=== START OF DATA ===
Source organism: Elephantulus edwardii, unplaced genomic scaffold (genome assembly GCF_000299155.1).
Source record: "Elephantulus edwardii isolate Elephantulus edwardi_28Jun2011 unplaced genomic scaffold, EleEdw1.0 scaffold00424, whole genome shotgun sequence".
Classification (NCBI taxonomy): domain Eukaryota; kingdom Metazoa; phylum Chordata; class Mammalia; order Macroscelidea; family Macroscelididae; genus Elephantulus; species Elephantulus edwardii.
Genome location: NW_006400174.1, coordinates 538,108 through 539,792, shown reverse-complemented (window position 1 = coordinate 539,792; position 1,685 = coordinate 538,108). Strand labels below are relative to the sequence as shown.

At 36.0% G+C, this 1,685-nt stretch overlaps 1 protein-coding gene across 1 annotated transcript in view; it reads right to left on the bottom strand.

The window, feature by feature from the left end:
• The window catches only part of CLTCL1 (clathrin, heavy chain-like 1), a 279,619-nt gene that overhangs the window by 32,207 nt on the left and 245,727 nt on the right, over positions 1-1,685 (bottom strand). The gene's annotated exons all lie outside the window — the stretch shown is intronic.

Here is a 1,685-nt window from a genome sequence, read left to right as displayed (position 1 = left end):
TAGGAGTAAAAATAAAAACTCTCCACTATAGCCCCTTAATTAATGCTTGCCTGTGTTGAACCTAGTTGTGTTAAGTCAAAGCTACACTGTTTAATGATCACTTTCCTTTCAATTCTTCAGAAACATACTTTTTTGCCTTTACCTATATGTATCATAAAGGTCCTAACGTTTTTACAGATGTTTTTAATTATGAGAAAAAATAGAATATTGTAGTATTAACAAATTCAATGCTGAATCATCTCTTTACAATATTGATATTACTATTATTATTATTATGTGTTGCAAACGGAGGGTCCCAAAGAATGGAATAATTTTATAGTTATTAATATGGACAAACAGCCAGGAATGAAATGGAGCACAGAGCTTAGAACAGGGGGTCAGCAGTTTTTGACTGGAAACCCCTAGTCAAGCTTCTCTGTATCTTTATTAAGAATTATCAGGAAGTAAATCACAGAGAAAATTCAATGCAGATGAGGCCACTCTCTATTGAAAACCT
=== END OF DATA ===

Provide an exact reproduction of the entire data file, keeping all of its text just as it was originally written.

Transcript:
Source organism: Elephantulus edwardii, unplaced genomic scaffold (genome assembly GCF_000299155.1).
Source record: "Elephantulus edwardii isolate Elephantulus edwardi_28Jun2011 unplaced genomic scaffold, EleEdw1.0 scaffold00424, whole genome shotgun sequence".
Classification (NCBI taxonomy): domain Eukaryota; kingdom Metazoa; phylum Chordata; class Mammalia; order Macroscelidea; family Macroscelididae; genus Elephantulus; species Elephantulus edwardii.
Genome location: NW_006400174.1, coordinates 538,108 through 539,792, shown reverse-complemented (window position 1 = coordinate 539,792; position 1,685 = coordinate 538,108). Strand labels below are relative to the sequence as shown.

At 36.0% G+C, this 1,685-nt stretch overlaps 1 protein-coding gene across 1 annotated transcript in view; it reads right to left on the bottom strand.

The window, feature by feature from the left end:
• The window catches only part of CLTCL1 (clathrin, heavy chain-like 1), a 279,619-nt gene that overhangs the window by 32,207 nt on the left and 245,727 nt on the right, over positions 1-1,685 (bottom strand). The gene's annotated exons all lie outside the window — the stretch shown is intronic.

Here is a 1,685-nt window from a genome sequence, read left to right as displayed (position 1 = left end):
TAGGAGTAAAAATAAAAACTCTCCACTATAGCCCCTTAATTAATGCTTGCCTGTGTTGAACCTAGTTGTGTTAAGTCAAAGCTACACTGTTTAATGATCACTTTCCTTTCAATTCTTCAGAAACATACTTTTTTGCCTTTACCTATATGTATCATAAAGGTCCTAACGTTTTTACAGATGTTTTTAATTATGAGAAAAAATAGAATATTGTAGTATTAACAAATTCAATGCTGAATCATCTCTTTACAATATTGATATTACTATTATTATTATTATGTGTTGCAAACGGAGGGTCCCAAAGAATGGAATAATTTTATAGTTATTAATATGGACAAACAGCCAGGAATGAAATGGAGCACAGAGCTTAGAACAGGGGGTCAGCAGTTTTTGACTGGAAACCCCTAGTCAAGCTTCTCTGTATCTTTATTAAGAATTATCAGGAAGTAAATCACAGAGAAAATTCAATGCAGATGAGGCCACTCTCTATTGAAAACCT